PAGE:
Species ----------------------------------- Wastes (%) -----------------------------------
Slabs and top cuts Sawdust Sawdust Bark
(band saw) (circular saw)
Cedrinho 21.84 b 15.98 a 4.48 b 0.42 b
Cumaru 28.81 a 16.24 a 7.38 a 0.44 b
Garapeira 26.80 ab 13.43 a 6.76 a 0.52 b
Cambará 29.20 a 15.67 a 7.02 a 0.83 a

Means followed by the same letter in the column, do not differ significantly by the Tukey’s test at 5 % probability.

Waste generated from wood processing into slabs and top cuts was higher for Cumaru and Cambará, whereas lower values were observed for Cedrinho and Garapeira, species that also obtained the highest yield percentages. According to Murara et al. (2013) , careful control of the raw material quality prior to processing is of great importance. Avoiding logs with greater potential to generate waste enables substantial improvements in the economy and operational performance of the sawmill. The implementation of a standard inspection system based on the application of classification rules that reject or penalize defective logs is a good alternative to waste generation control.

The highest volume of bark losses was recorded for Cambará wood. It is worth noting that the value found (<1%) can be considered low, even for this species. Such results are common for Amazon species, because wood processing of these species is usually conducted with individuals of large diameters. In the present study, the evaluated diameters varied between 40 and 120 cm. According to Miranda et al. (2002) , the low volume of bark loss is a positive aspect of the wood sawing process, considering that a large amount of bark can lead to higher costs for the companies resulting mainly from the need for debarking and waste accumulation.

According to Fontes (1994) , the largest amount of waste is generated by primary and secondary processing of logs. Considering the waste generated by the production process, such as bark, slabs, refills, shavings and sawdust, it would be irrational not to promote the maximum use of these by-products from primary wood processing. Such waste is initially regarded as discards of the process; however, they can safely leave the sawmill as raw material for the production of pulp, cellulose, wood sheets, and organic compounds, in addition to providing energy self-sufficiency for the sawmill itself.

3.3. Influence of diameter on yield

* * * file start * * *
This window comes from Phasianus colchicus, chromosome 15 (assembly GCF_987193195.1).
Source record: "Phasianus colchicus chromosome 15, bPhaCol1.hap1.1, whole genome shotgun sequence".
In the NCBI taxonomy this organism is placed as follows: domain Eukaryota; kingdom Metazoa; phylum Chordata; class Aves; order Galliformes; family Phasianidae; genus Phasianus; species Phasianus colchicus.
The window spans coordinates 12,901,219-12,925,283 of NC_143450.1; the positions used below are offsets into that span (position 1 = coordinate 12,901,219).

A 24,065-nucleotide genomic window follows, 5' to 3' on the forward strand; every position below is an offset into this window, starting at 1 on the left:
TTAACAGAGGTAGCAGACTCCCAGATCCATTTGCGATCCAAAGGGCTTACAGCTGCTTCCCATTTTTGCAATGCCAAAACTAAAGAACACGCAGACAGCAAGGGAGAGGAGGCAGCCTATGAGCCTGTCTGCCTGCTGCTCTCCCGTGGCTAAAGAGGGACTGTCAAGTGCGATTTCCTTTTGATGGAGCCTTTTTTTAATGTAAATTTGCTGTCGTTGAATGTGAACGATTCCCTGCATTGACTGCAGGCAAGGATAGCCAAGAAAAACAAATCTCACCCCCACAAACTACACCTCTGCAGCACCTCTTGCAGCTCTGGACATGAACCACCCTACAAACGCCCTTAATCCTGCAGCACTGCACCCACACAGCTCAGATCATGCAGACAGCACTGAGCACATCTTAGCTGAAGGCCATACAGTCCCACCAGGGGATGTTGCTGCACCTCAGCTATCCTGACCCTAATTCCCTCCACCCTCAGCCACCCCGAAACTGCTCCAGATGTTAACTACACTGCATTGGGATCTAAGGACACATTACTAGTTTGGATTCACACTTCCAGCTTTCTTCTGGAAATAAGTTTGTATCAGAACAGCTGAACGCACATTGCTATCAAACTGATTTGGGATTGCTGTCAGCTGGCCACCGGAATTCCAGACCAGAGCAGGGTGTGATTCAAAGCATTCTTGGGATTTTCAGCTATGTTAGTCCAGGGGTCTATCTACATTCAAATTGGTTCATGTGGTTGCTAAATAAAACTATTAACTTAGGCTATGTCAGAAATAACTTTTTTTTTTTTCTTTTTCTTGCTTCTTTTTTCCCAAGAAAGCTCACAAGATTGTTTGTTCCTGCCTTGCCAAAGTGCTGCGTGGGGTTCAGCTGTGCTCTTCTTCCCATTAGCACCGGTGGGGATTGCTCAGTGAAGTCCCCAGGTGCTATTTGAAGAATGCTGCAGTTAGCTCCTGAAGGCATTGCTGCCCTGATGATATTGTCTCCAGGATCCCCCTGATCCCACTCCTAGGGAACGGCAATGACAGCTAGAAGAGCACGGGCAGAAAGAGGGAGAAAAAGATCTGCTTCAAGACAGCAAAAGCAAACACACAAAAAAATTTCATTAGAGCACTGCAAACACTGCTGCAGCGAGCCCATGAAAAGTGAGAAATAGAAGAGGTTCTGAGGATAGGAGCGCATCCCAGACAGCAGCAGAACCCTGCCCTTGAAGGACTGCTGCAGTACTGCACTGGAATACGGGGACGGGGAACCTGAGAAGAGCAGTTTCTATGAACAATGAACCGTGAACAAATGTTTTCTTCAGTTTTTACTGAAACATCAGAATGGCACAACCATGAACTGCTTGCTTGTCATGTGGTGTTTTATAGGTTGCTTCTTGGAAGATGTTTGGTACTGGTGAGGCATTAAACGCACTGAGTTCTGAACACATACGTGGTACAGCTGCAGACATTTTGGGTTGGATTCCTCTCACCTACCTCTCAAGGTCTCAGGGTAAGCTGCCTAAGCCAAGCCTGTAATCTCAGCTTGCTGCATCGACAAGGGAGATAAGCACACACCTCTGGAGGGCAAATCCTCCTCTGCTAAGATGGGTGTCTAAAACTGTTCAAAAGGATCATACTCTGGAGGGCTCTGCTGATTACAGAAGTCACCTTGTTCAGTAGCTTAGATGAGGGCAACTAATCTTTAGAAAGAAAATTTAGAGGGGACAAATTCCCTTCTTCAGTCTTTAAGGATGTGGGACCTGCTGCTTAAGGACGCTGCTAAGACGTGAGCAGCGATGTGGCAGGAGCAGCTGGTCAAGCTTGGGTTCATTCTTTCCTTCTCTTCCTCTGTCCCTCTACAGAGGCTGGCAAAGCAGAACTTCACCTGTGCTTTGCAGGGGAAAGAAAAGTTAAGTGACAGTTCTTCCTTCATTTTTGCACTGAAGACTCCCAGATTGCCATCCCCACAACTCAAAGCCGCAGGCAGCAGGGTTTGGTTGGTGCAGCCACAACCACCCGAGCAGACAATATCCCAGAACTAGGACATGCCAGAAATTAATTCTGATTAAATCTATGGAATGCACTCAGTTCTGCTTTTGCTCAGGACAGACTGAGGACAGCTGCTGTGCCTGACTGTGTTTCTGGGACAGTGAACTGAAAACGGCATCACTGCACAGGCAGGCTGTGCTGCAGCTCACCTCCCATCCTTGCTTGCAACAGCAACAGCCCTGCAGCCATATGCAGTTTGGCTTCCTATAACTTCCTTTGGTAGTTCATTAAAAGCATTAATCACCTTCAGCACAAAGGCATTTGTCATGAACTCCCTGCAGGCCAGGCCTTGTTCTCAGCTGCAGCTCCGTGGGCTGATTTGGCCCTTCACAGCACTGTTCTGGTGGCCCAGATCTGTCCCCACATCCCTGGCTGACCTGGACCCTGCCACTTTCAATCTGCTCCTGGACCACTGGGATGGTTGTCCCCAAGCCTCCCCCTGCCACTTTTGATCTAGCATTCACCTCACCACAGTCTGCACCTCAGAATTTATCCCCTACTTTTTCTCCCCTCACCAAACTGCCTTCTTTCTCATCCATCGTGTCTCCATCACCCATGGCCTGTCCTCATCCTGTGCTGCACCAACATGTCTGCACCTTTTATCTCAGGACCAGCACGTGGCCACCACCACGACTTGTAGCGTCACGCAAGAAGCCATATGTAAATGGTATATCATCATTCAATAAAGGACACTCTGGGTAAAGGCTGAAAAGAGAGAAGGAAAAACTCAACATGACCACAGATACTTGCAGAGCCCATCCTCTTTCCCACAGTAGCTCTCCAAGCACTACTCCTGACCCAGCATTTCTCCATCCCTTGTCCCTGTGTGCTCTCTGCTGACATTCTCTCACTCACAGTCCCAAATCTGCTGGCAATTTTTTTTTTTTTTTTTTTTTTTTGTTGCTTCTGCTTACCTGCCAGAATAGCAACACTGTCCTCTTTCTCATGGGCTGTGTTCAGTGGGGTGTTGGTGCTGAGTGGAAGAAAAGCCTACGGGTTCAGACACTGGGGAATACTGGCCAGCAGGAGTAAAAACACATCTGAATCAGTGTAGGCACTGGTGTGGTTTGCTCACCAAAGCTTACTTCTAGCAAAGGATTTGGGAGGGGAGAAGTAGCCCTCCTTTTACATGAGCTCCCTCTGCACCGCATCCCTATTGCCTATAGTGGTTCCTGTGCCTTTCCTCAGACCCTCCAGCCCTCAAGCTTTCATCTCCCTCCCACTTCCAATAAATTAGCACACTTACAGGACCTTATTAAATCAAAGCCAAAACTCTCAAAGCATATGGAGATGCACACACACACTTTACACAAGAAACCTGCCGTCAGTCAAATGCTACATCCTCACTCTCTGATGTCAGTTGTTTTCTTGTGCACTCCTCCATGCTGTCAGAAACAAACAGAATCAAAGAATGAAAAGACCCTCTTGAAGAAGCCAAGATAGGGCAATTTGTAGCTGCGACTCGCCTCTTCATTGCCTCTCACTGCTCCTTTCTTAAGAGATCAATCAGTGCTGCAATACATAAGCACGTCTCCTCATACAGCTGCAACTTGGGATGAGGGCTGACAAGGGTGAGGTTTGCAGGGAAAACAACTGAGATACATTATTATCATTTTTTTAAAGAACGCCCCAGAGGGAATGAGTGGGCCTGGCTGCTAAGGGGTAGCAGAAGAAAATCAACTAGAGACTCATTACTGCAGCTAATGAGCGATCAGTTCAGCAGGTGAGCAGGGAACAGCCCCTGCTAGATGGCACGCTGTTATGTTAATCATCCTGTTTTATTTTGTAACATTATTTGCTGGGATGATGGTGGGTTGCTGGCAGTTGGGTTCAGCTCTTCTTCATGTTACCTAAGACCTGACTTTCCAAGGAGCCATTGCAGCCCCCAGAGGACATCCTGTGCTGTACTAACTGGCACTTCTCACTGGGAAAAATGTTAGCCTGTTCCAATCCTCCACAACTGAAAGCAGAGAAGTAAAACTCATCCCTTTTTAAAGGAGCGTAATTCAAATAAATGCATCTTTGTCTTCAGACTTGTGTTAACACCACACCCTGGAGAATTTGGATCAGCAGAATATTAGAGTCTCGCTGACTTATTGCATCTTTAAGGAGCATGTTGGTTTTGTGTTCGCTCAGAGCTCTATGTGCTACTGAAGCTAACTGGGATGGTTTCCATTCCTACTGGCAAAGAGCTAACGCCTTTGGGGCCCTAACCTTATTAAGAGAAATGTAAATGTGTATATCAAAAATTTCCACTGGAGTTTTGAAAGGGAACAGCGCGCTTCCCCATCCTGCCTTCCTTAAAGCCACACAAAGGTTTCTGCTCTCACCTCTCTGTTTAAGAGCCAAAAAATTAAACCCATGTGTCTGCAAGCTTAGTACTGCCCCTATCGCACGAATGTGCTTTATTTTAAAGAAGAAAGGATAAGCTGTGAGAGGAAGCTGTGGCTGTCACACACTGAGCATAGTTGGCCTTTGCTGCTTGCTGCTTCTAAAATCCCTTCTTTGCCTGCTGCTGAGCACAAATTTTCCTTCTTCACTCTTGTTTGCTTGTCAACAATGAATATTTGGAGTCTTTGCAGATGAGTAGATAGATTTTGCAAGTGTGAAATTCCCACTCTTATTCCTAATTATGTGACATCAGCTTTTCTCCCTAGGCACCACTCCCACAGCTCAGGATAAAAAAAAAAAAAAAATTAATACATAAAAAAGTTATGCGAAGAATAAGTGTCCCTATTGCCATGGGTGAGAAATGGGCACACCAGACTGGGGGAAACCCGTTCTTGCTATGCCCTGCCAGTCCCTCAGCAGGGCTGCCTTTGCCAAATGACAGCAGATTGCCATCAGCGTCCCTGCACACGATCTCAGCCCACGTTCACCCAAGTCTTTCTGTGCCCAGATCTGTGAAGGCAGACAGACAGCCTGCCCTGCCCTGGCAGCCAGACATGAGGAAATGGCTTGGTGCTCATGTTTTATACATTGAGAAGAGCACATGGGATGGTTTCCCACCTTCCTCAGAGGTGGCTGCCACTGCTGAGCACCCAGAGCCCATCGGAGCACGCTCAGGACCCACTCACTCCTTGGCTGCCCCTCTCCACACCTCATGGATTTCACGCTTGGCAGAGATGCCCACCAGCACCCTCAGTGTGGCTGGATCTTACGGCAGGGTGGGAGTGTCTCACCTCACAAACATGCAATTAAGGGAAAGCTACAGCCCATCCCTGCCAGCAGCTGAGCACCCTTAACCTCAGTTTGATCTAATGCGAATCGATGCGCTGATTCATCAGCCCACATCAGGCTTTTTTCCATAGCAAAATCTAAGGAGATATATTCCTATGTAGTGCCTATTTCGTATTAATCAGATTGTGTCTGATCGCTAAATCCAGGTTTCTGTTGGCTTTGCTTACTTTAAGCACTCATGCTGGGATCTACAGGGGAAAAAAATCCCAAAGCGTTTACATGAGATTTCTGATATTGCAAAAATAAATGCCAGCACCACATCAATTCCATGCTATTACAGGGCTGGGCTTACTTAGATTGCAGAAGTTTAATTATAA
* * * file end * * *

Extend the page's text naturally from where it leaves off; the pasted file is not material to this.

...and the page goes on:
Analysis of the relationship between yield and diameter of Cedrinho wood ( Figure 2 ) showed that the volumetric yield gradually decreases as the mean diameter increases. According to Biasi & Rocha (2007) , Cedrinho logs between 60 and 70 cm of diameter present lower yields compared with those of logs of smaller diameters. This decrease in lumber yield occurred because the thicker logs had an incidence of internal faults, such as cracks, insect attacks, rot, etc.

Figure 2 Regression analysis evaluating yield variation in relation to diameter for Cedrinho (Erisma uncinatum), Cumaru (Dipteryx odorata ), Garapeira (Apuleia leiocarpa), and Cambará ( Qualea paraensis) wood. ** Significant at 1 % (p\0.01)  

Mean diameter did not directly influence the Cumaru wood yield. The yield values remained very close even for logs with larger average diameter. These values are in agreement with those reported in a study conducted by Murara et al. (2013) with Pine lumber, where diameter classes 2 (0.241-0.280 m), 3 (0.281-0.340 m), 4 (0.341-0.38 m), and 5 (0.381-0.44 m) showed very close average yield results, and which can be explained by sawing without log classification and a specific model for each of the logs. Thus, log utilization becomes inadequate, resulting in an unsatisfactory yield. Another factor that should be considered is the variety of products obtained from the logs (planks, beams, boards, laths/slats, rafters, fillets/battens, etc.), which depending on the diameter classes may not be suitable for obtaining products of larger dimensions. In the study conducted by Biasi & Rocha (2007) , Itaúba species (M. itauba) showed a reduced yield class, leading to reduced use of the logs and generating greater wood loss in the form of waste because some of the logs presented defects such as cracks, rot, and hollows.

As observed for Cedrinho, wood from the Garapeira and Cambará species also showed yield values that gradually decreased as log diameter increased. According to the study by Rocha (2000) , it is normal for logs of reforestation wood with smaller diameters to have lower yield values. However, when comparing the yield of sawn lumber of two diameter classes (19-25 and 25-30 cm), it was observed that the smaller diameter logs showed higher yields.


Among the studied species, Cedrinho (Erisma uncinatum) followed by Garapeira (Apuleia leiocarpa) wood showed the highest volumetric yield of sawn wood. The diameters of Cedrinho, Garapeira, and Cambará wood significantly influenced the lumber yield. Thus, increased log diameter reduces the lumber yield for these species.


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Received: June 14, 2016; Accepted: November 16, 2017

Rafael Rodolfo de MeloDepartamento de Ciências Agronômicas e Florestais, Universidade Federal do Semi-Árido – UFERSA, Av. Francisco Mota, 572, Bairro Costa e Silva, CEP 59625-900, Mossoró, RN, Brasil e-mail: